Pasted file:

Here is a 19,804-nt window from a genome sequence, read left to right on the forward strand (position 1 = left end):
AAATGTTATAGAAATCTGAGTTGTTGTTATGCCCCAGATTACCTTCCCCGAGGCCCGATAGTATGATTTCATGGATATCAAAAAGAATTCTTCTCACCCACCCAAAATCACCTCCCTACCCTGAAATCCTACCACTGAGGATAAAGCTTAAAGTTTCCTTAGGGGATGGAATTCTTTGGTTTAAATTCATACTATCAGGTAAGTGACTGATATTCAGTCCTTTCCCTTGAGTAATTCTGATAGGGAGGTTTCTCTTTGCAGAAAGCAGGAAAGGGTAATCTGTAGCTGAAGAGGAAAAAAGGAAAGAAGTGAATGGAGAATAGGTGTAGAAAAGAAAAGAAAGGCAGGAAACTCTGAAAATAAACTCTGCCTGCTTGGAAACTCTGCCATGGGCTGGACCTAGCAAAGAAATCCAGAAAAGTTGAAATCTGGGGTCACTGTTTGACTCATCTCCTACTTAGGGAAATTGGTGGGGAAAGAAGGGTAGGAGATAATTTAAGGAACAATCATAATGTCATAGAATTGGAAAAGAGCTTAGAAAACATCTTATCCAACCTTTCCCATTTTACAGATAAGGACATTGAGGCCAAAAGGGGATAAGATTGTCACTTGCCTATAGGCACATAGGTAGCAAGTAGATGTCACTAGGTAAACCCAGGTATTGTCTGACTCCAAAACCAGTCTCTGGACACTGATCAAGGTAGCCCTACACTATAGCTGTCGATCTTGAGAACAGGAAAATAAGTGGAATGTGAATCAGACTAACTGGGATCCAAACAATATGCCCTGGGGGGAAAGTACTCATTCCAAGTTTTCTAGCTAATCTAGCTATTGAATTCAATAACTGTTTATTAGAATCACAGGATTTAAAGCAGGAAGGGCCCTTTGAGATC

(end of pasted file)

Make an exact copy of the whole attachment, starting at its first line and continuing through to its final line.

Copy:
Here is a 19,804-nt window from a genome sequence, read left to right on the forward strand (position 1 = left end):
AAATGTTATAGAAATCTGAGTTGTTGTTATGCCCCAGATTACCTTCCCCGAGGCCCGATAGTATGATTTCATGGATATCAAAAAGAATTCTTCTCACCCACCCAAAATCACCTCCCTACCCTGAAATCCTACCACTGAGGATAAAGCTTAAAGTTTCCTTAGGGGATGGAATTCTTTGGTTTAAATTCATACTATCAGGTAAGTGACTGATATTCAGTCCTTTCCCTTGAGTAATTCTGATAGGGAGGTTTCTCTTTGCAGAAAGCAGGAAAGGGTAATCTGTAGCTGAAGAGGAAAAAAGGAAAGAAGTGAATGGAGAATAGGTGTAGAAAAGAAAAGAAAGGCAGGAAACTCTGAAAATAAACTCTGCCTGCTTGGAAACTCTGCCATGGGCTGGACCTAGCAAAGAAATCCAGAAAAGTTGAAATCTGGGGTCACTGTTTGACTCATCTCCTACTTAGGGAAATTGGTGGGGAAAGAAGGGTAGGAGATAATTTAAGGAACAATCATAATGTCATAGAATTGGAAAAGAGCTTAGAAAACATCTTATCCAACCTTTCCCATTTTACAGATAAGGACATTGAGGCCAAAAGGGGATAAGATTGTCACTTGCCTATAGGCACATAGGTAGCAAGTAGATGTCACTAGGTAAACCCAGGTATTGTCTGACTCCAAAACCAGTCTCTGGACACTGATCAAGGTAGCCCTACACTATAGCTGTCGATCTTGAGAACAGGAAAATAAGTGGAATGTGAATCAGACTAACTGGGATCCAAACAATATGCCCTGGGGGGAAAGTACTCATTCCAAGTTTTCTAGCTAATCTAGCTATTGAATTCAATAACTGTTTATTAGAATCACAGGATTTAAAGCAGGAAGGGCCCTTTGAGATC